At the time of writing, Pope Francis has been making the news for his visit to Egypt, a 90% Muslim country, and the message of peace he has made with Islamic leaders. But he has also just given a secular TED talk which is very worthy of our reflection.
His first message is about solidarity (which not only means unity, but in the register of Catholicism, also connotes the social aspect of morality as a whole):
“How wonderful would it be if solidarity, this beautiful and, at times, inconvenient word, were not simply reduced to social work, and became, instead, the default attitude in political, economic and scientific choices, as well as in the relationships among individuals, peoples and countries.”
So as Francis said elsewhere this week, we need to resist our cultural dichotomy that gives efficiency free reign over the economy and consigns solidarity to our social lives. But I love how he phrases this in this talk, bringing to my mind the idea of transposing what social work strives to do into all other contexts of human life. That is, the idea of the attention and care given to people in social work becoming the paradigm for how we relate to other persons generally. And as I’ve said before I think almost everyone should be involved in some kind of social work whether it’s with children, the elderly, or the disabled etc. (See related posts here.) But the important part is the spirit in which you connect with others, not whether you work with helping people directly. Francis continues by linking this to what have become the core messages of his papacy:
“Only by educating people to a true solidarity will we be able to overcome the ‘culture of waste,’ which doesn’t concern only food and goods but, first and foremost, the people who are cast aside by our techno-economic systems which, without even realising it, are now putting products at their core, instead of people.”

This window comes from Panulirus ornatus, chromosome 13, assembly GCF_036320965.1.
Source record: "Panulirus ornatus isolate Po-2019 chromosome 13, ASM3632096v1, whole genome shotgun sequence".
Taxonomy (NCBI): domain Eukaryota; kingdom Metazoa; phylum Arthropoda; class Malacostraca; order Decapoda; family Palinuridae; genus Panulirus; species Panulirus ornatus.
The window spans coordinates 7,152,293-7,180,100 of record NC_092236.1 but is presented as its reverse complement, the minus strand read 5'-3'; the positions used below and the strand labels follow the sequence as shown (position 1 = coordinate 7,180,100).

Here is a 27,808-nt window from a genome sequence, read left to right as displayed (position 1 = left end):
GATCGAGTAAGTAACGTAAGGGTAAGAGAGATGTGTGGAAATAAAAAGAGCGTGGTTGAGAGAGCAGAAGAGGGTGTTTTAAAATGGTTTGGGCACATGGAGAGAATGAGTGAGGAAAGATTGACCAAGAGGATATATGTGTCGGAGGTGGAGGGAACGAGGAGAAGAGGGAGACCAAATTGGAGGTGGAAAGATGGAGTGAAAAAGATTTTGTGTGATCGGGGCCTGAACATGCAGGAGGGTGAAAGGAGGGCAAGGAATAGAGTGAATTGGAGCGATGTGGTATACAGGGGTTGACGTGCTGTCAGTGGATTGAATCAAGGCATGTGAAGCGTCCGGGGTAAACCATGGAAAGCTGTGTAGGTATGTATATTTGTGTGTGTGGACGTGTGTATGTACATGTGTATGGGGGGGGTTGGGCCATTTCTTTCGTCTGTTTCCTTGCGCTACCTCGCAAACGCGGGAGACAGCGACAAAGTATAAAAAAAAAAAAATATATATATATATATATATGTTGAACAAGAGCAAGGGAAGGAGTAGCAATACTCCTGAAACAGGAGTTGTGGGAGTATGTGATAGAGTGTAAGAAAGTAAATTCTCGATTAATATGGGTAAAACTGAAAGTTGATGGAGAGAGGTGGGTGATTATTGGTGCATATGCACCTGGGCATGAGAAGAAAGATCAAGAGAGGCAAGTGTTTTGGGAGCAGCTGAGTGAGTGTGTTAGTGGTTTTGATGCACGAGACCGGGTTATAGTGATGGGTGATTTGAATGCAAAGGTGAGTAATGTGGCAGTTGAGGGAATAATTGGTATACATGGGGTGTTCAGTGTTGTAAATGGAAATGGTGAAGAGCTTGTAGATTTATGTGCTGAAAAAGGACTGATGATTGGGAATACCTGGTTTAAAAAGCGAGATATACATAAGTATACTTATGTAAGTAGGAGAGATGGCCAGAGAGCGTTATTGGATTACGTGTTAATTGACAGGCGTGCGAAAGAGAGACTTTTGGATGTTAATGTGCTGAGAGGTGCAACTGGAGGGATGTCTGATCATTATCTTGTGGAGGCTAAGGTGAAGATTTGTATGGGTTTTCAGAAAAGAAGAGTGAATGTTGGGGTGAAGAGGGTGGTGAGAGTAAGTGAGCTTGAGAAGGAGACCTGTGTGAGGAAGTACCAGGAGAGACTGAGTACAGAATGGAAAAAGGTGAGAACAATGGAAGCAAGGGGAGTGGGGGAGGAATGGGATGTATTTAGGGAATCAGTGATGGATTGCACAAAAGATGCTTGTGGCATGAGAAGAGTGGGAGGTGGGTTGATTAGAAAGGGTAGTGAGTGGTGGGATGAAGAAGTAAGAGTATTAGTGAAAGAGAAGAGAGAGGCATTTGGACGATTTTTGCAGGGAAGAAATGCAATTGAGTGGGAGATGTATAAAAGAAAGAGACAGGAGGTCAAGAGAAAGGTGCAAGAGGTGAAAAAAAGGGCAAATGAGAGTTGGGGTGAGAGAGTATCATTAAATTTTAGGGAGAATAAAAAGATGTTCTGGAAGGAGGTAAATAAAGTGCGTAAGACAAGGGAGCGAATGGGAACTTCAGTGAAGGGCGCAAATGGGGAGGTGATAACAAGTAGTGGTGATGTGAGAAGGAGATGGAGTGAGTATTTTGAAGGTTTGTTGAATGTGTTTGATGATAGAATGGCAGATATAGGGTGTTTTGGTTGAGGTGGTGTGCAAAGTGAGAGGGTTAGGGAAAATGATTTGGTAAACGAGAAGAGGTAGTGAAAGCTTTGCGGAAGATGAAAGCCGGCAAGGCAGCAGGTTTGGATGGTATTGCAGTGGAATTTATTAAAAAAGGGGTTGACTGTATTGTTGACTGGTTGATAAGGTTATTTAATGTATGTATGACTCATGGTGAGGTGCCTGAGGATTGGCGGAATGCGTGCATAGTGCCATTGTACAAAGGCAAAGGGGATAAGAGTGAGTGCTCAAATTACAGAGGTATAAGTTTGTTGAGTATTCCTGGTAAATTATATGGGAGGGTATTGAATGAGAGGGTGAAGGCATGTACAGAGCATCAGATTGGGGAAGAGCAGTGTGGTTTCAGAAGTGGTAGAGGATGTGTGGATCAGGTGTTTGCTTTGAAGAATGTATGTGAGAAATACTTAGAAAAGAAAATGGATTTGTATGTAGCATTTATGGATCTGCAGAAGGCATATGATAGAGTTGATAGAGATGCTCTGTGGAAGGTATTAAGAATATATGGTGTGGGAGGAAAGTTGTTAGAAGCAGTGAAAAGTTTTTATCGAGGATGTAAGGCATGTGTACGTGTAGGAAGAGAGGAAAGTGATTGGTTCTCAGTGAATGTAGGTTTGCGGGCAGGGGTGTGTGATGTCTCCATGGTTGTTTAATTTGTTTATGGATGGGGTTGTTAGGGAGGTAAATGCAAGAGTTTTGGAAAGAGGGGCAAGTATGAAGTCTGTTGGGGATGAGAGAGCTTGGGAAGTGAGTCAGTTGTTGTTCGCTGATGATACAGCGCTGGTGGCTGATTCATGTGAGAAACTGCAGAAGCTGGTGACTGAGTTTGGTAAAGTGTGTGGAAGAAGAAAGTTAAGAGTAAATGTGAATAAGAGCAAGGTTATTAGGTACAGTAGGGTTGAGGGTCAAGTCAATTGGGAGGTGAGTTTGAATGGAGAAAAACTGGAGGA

The challenges of our time, including but not limited to the environmental crisis, demand that we equip people with the skills and mindset to tackle them. Education –life-long education– must promote a ‘culture of care’ for all people, and prioritise the value of connecting with others on a personal level, as subjects rather than as objects. (See an article where I discuss this in more detail.) Fostering such a culture allows associations comprised of mutual assistance to evolve into fraternal communities comprised of ‘brothers’ and ‘sisters’.
Building on this theme, the Pope speaks about the need for a “revolution of tenderness”, not a political revolution, but a revolution in how we relate to one another. Tenderness he says, is giving attention to the other in a heartfelt way, but not only engaging and listening with one’s heart but through the senses, often including touch.
What tenderness means is “to use our hands and our heart to comfort the other, to take care of those in need” – including nature. Tenderness is “being on the same level as the other”, co-creating a shared space of communication, a space of relationship for souls to be touched.
Francis adds humility to tenderness as another ingredient we need for our works of solidarity to be a service to others, rather than power which we impose on them. Elsewhere he has said that solidarity with the poor and with our endangered environment requires the courage to live what, by comparison to worldly expectations, are lives of simplicity. To do this is the gift of humility.
Francis says that “the future does have a name, and its name is Hope.” Hopefulness is the virtue of focusing, not on the past -or even the present- but on a positive future. With this essential role, “hope is the humble, hidden seed of life” and it is a final ingredient for a solidarity that can secure a just future for all:
“Does hope begin when we have an ‘us?’ No. Hope began with one ‘you.’ [But] when there is an ‘us,’ there begins a revolution.” Therefore “the future of humankind isn’t exclusively in the hands of politicians, of great leaders, of big companies. Yes, they do hold enormous responsibility, but the future is most of all in the hands of those people who recognise the other as ‘you’ and themselves as part of an ‘us’. We all need each other.”
Watch the full talk here: www.youtube.com/watch?v=36zrJfAFcuc